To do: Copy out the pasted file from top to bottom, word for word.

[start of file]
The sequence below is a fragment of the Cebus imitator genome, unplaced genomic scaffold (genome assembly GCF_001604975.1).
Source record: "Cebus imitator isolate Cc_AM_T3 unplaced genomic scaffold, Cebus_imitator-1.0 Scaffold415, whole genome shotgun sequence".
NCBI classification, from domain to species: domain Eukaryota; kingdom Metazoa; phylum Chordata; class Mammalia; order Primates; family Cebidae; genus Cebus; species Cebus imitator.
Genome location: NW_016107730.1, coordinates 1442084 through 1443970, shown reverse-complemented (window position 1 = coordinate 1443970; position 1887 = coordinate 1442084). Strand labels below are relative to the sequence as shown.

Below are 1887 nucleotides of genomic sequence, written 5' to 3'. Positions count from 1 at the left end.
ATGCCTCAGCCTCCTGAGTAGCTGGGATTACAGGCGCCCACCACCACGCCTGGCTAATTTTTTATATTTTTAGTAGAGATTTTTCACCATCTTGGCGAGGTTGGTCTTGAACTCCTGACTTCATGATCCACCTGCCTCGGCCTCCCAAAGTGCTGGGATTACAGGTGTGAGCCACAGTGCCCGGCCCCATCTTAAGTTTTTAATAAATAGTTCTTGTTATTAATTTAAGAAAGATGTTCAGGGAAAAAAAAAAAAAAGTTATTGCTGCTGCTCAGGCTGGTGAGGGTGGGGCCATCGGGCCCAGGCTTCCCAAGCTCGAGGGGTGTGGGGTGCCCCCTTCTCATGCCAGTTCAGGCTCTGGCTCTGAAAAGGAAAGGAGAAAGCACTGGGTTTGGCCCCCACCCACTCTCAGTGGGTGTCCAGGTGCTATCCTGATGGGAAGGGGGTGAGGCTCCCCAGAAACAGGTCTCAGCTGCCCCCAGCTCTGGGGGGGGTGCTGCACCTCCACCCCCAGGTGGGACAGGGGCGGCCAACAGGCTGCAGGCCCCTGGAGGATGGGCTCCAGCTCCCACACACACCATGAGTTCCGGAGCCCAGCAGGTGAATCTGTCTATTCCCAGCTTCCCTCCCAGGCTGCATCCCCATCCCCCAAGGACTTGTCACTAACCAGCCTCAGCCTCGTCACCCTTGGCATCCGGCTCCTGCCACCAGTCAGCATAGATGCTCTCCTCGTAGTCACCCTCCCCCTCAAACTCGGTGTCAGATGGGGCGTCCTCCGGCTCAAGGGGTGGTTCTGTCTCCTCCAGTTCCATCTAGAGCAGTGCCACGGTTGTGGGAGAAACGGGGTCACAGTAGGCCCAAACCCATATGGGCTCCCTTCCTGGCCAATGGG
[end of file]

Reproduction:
The sequence below is a fragment of the Cebus imitator genome, unplaced genomic scaffold (genome assembly GCF_001604975.1).
Source record: "Cebus imitator isolate Cc_AM_T3 unplaced genomic scaffold, Cebus_imitator-1.0 Scaffold415, whole genome shotgun sequence".
NCBI classification, from domain to species: domain Eukaryota; kingdom Metazoa; phylum Chordata; class Mammalia; order Primates; family Cebidae; genus Cebus; species Cebus imitator.
Genome location: NW_016107730.1, coordinates 1442084 through 1443970, shown reverse-complemented (window position 1 = coordinate 1443970; position 1887 = coordinate 1442084). Strand labels below are relative to the sequence as shown.

Below are 1887 nucleotides of genomic sequence, written 5' to 3'. Positions count from 1 at the left end.
ATGCCTCAGCCTCCTGAGTAGCTGGGATTACAGGCGCCCACCACCACGCCTGGCTAATTTTTTATATTTTTAGTAGAGATTTTTCACCATCTTGGCGAGGTTGGTCTTGAACTCCTGACTTCATGATCCACCTGCCTCGGCCTCCCAAAGTGCTGGGATTACAGGTGTGAGCCACAGTGCCCGGCCCCATCTTAAGTTTTTAATAAATAGTTCTTGTTATTAATTTAAGAAAGATGTTCAGGGAAAAAAAAAAAAAAGTTATTGCTGCTGCTCAGGCTGGTGAGGGTGGGGCCATCGGGCCCAGGCTTCCCAAGCTCGAGGGGTGTGGGGTGCCCCCTTCTCATGCCAGTTCAGGCTCTGGCTCTGAAAAGGAAAGGAGAAAGCACTGGGTTTGGCCCCCACCCACTCTCAGTGGGTGTCCAGGTGCTATCCTGATGGGAAGGGGGTGAGGCTCCCCAGAAACAGGTCTCAGCTGCCCCCAGCTCTGGGGGGGGTGCTGCACCTCCACCCCCAGGTGGGACAGGGGCGGCCAACAGGCTGCAGGCCCCTGGAGGATGGGCTCCAGCTCCCACACACACCATGAGTTCCGGAGCCCAGCAGGTGAATCTGTCTATTCCCAGCTTCCCTCCCAGGCTGCATCCCCATCCCCCAAGGACTTGTCACTAACCAGCCTCAGCCTCGTCACCCTTGGCATCCGGCTCCTGCCACCAGTCAGCATAGATGCTCTCCTCGTAGTCACCCTCCCCCTCAAACTCGGTGTCAGATGGGGCGTCCTCCGGCTCAAGGGGTGGTTCTGTCTCCTCCAGTTCCATCTAGAGCAGTGCCACGGTTGTGGGAGAAACGGGGTCACAGTAGGCCCAAACCCATATGGGCTCCCTTCCTGGCCAATGGG